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24, chemin de Borde Rouge –Auzeville – CS52627
31326 Castanet Tolosan CEDEX - France

Dernière mise à jour : Mai 2018

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Morgane Ourry

Contribution to the analysis of tripartite interactions between Brassica napus, Delia radicum and their microbiota

Thesis started november 1st, 2016, defended in december 2019 20th
Direction: Christophe Mougel et Anne-Marie Cortesero



Microorganisms have a strong influence on plant-insect interactions. We have studied the interaction between oilseed rape (Brassica napus), the cabbage root fly (Delia radicum) and their associated microbial communities. Soil microbial diversity was manipulated with the dilution to extinction approach to assess its effect on plant chemistry and insect life history traits. Diversity variation influenced the fly emergence rate and oviposition, but not plant chemistry. Conversely, herbivory by D. radicum strongly modified root chemistry and both root and rhizosphere microbial communities. We proposed a scenario that in the presence of herbivory, plants would produce defensive compounds but also would recruit, with attractive chemical compounds, soil microorganisms that may maintain plant defenses. Bacterial communities of adult flies, free of their facultative symbiont Wolbachia, were studied using an antibiotic. We showed that tetracycline decreased fly bacterial diversity, without making them sterile, modified community composition, and that effects lasted over several generations. Lastly, studying bacterial transmission in D. radicum showed two species shared between females and eggs, and two others between larvae and both roots and rhizosphere. This study showed that having a better understanding of plant-insect interactions and how strongly microorganisms can influence their own host or other interacting organisms is a crucial step that could promote microbial applications in a context of insect biological control.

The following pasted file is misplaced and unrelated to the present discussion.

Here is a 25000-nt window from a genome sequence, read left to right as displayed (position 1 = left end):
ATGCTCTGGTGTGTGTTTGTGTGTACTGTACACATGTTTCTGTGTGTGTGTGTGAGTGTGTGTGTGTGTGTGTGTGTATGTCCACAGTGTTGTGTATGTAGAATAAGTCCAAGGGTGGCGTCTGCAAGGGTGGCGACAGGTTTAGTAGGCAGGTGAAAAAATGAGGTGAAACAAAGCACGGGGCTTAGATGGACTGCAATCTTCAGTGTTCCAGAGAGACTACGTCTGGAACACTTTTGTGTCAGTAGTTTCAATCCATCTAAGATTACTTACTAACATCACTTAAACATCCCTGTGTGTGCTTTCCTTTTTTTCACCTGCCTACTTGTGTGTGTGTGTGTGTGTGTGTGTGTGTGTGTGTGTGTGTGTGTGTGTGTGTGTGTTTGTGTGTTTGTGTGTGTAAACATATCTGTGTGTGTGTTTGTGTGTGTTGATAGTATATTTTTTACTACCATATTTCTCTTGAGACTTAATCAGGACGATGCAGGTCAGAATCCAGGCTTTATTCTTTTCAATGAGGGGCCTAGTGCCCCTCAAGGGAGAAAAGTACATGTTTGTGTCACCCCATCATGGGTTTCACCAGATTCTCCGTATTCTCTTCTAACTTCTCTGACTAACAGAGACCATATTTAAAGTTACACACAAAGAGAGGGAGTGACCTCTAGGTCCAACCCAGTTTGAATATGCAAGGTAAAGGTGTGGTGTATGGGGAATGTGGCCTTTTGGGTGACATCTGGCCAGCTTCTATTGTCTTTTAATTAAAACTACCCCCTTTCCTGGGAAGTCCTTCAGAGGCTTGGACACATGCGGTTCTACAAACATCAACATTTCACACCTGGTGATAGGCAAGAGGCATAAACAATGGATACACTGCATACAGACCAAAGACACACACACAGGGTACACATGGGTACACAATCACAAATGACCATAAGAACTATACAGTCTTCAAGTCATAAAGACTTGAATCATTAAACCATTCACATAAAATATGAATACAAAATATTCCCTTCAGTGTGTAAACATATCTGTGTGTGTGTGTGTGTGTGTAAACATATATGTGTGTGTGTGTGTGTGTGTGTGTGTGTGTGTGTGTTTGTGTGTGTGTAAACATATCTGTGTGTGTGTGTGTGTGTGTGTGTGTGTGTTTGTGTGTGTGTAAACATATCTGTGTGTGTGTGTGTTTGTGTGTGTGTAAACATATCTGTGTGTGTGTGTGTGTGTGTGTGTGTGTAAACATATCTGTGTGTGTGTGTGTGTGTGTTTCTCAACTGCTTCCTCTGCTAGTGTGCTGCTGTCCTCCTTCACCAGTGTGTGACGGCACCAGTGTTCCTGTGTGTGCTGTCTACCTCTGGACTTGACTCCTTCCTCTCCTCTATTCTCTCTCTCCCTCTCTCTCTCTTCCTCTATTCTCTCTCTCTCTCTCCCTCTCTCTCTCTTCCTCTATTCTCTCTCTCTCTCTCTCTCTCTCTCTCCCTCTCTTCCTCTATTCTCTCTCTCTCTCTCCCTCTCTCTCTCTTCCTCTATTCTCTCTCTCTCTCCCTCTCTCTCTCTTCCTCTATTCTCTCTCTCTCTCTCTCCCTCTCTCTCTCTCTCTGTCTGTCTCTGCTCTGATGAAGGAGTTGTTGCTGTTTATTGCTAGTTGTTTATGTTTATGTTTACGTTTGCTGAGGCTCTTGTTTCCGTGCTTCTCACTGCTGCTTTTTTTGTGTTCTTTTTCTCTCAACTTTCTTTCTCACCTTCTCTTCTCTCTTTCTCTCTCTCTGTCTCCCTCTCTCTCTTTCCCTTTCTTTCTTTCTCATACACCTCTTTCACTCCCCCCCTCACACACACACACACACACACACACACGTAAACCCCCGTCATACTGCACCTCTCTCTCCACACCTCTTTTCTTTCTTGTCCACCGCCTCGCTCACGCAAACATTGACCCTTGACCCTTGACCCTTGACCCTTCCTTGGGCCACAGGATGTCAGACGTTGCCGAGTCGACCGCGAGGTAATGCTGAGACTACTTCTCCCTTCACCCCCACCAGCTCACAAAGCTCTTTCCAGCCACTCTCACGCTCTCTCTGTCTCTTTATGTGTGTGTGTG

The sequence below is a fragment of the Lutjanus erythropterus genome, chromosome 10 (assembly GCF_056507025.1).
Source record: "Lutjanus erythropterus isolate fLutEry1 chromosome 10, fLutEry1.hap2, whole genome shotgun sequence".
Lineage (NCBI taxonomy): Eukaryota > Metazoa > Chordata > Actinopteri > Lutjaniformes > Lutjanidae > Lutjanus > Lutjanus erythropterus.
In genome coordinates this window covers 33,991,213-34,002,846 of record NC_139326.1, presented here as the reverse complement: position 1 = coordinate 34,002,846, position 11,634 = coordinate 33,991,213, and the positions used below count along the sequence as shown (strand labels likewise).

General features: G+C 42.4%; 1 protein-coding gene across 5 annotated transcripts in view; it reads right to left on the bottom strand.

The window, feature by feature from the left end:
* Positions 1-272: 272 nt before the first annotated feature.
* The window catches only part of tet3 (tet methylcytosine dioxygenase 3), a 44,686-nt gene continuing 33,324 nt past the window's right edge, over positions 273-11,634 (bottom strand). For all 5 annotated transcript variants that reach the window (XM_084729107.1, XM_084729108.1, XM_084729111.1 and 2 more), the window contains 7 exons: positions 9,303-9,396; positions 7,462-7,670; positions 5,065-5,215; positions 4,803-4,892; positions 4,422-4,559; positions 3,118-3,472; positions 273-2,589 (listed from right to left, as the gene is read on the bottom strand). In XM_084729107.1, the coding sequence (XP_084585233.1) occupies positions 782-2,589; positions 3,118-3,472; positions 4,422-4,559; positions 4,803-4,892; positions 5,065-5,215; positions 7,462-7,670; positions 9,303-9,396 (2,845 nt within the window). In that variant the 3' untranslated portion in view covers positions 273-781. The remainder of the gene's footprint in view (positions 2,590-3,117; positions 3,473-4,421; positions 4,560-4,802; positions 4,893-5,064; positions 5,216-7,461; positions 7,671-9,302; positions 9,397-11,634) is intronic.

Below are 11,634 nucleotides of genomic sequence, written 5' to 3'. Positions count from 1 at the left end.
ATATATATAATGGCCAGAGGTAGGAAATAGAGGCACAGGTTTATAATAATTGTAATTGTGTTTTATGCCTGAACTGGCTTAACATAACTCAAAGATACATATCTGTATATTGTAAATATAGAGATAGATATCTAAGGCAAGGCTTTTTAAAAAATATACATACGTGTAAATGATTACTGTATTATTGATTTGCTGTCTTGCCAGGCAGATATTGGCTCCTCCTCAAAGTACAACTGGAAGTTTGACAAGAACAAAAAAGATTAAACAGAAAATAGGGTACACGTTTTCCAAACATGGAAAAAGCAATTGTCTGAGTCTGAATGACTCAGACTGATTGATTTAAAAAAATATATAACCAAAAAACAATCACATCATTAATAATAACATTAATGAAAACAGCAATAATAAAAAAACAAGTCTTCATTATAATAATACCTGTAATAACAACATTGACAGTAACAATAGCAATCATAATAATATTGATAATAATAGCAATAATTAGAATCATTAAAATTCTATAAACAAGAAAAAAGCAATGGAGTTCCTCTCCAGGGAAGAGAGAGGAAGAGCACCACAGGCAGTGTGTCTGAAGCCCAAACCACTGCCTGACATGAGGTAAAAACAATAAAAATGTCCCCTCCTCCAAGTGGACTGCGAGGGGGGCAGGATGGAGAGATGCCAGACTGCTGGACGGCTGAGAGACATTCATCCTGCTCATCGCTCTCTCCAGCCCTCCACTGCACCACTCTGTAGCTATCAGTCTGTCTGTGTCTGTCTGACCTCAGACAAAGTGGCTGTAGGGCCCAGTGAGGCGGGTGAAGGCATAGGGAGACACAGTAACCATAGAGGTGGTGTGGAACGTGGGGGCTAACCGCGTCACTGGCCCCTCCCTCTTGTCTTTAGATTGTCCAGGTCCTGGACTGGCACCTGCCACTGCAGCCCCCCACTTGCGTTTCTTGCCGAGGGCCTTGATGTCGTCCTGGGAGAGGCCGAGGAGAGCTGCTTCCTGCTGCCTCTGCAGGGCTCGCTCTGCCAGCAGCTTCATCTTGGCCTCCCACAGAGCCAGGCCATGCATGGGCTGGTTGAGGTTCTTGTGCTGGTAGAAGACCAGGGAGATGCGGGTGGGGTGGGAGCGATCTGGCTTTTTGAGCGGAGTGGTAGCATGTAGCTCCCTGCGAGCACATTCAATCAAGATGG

Poster pdf